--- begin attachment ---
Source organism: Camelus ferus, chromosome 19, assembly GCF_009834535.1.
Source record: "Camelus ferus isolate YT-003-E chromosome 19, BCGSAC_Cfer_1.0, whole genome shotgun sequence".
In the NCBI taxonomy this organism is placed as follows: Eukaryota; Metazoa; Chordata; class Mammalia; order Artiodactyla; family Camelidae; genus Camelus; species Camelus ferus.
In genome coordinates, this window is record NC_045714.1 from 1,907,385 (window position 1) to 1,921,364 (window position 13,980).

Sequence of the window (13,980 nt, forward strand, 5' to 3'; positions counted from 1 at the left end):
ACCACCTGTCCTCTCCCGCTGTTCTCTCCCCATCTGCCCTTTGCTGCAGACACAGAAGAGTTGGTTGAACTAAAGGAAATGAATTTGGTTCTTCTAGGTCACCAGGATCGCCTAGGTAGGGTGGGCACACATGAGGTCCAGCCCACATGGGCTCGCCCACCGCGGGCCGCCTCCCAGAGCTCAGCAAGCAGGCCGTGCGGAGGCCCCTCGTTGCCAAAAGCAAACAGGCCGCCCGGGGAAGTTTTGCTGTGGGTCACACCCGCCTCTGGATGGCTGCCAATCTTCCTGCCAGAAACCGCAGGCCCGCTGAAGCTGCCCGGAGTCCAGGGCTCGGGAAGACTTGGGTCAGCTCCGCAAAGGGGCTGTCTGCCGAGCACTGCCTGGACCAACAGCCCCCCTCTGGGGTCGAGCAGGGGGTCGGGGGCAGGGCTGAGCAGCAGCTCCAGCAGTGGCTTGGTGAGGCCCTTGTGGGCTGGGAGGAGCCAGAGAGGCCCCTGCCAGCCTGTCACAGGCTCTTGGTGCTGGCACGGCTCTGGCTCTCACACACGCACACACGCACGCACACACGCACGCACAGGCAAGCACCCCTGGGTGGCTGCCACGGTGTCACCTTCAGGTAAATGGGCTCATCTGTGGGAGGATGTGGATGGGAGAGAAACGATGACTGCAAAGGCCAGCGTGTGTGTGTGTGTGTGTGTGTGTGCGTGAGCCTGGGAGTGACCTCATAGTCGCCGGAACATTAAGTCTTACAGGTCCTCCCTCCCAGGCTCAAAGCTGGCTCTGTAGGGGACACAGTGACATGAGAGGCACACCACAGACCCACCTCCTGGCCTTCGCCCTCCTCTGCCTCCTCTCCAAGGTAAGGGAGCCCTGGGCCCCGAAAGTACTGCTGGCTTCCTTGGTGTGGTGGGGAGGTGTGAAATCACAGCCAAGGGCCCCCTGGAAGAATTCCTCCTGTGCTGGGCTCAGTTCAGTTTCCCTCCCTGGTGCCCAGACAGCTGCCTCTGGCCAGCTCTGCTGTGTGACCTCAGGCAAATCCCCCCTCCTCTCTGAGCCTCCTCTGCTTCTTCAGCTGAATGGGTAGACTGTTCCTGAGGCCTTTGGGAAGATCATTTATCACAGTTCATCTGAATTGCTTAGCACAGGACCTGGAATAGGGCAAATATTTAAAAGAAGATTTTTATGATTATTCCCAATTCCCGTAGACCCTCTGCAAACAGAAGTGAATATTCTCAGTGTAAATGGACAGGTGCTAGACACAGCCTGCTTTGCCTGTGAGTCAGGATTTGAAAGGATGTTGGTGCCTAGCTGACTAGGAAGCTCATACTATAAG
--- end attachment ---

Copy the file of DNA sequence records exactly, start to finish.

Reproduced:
Source organism: Camelus ferus, chromosome 19, assembly GCF_009834535.1.
Source record: "Camelus ferus isolate YT-003-E chromosome 19, BCGSAC_Cfer_1.0, whole genome shotgun sequence".
In the NCBI taxonomy this organism is placed as follows: Eukaryota; Metazoa; Chordata; class Mammalia; order Artiodactyla; family Camelidae; genus Camelus; species Camelus ferus.
In genome coordinates, this window is record NC_045714.1 from 1,907,385 (window position 1) to 1,921,364 (window position 13,980).

Sequence of the window (13,980 nt, forward strand, 5' to 3'; positions counted from 1 at the left end):
ACCACCTGTCCTCTCCCGCTGTTCTCTCCCCATCTGCCCTTTGCTGCAGACACAGAAGAGTTGGTTGAACTAAAGGAAATGAATTTGGTTCTTCTAGGTCACCAGGATCGCCTAGGTAGGGTGGGCACACATGAGGTCCAGCCCACATGGGCTCGCCCACCGCGGGCCGCCTCCCAGAGCTCAGCAAGCAGGCCGTGCGGAGGCCCCTCGTTGCCAAAAGCAAACAGGCCGCCCGGGGAAGTTTTGCTGTGGGTCACACCCGCCTCTGGATGGCTGCCAATCTTCCTGCCAGAAACCGCAGGCCCGCTGAAGCTGCCCGGAGTCCAGGGCTCGGGAAGACTTGGGTCAGCTCCGCAAAGGGGCTGTCTGCCGAGCACTGCCTGGACCAACAGCCCCCCTCTGGGGTCGAGCAGGGGGTCGGGGGCAGGGCTGAGCAGCAGCTCCAGCAGTGGCTTGGTGAGGCCCTTGTGGGCTGGGAGGAGCCAGAGAGGCCCCTGCCAGCCTGTCACAGGCTCTTGGTGCTGGCACGGCTCTGGCTCTCACACACGCACACACGCACGCACACACGCACGCACAGGCAAGCACCCCTGGGTGGCTGCCACGGTGTCACCTTCAGGTAAATGGGCTCATCTGTGGGAGGATGTGGATGGGAGAGAAACGATGACTGCAAAGGCCAGCGTGTGTGTGTGTGTGTGTGTGTGTGCGTGAGCCTGGGAGTGACCTCATAGTCGCCGGAACATTAAGTCTTACAGGTCCTCCCTCCCAGGCTCAAAGCTGGCTCTGTAGGGGACACAGTGACATGAGAGGCACACCACAGACCCACCTCCTGGCCTTCGCCCTCCTCTGCCTCCTCTCCAAGGTAAGGGAGCCCTGGGCCCCGAAAGTACTGCTGGCTTCCTTGGTGTGGTGGGGAGGTGTGAAATCACAGCCAAGGGCCCCCTGGAAGAATTCCTCCTGTGCTGGGCTCAGTTCAGTTTCCCTCCCTGGTGCCCAGACAGCTGCCTCTGGCCAGCTCTGCTGTGTGACCTCAGGCAAATCCCCCCTCCTCTCTGAGCCTCCTCTGCTTCTTCAGCTGAATGGGTAGACTGTTCCTGAGGCCTTTGGGAAGATCATTTATCACAGTTCATCTGAATTGCTTAGCACAGGACCTGGAATAGGGCAAATATTTAAAAGAAGATTTTTATGATTATTCCCAATTCCCGTAGACCCTCTGCAAACAGAAGTGAATATTCTCAGTGTAAATGGACAGGTGCTAGACACAGCCTGCTTTGCCTGTGAGTCAGGATTTGAAAGGATGTTGGTGCCTAGCTGACTAGGAAGCTCATACTATAAG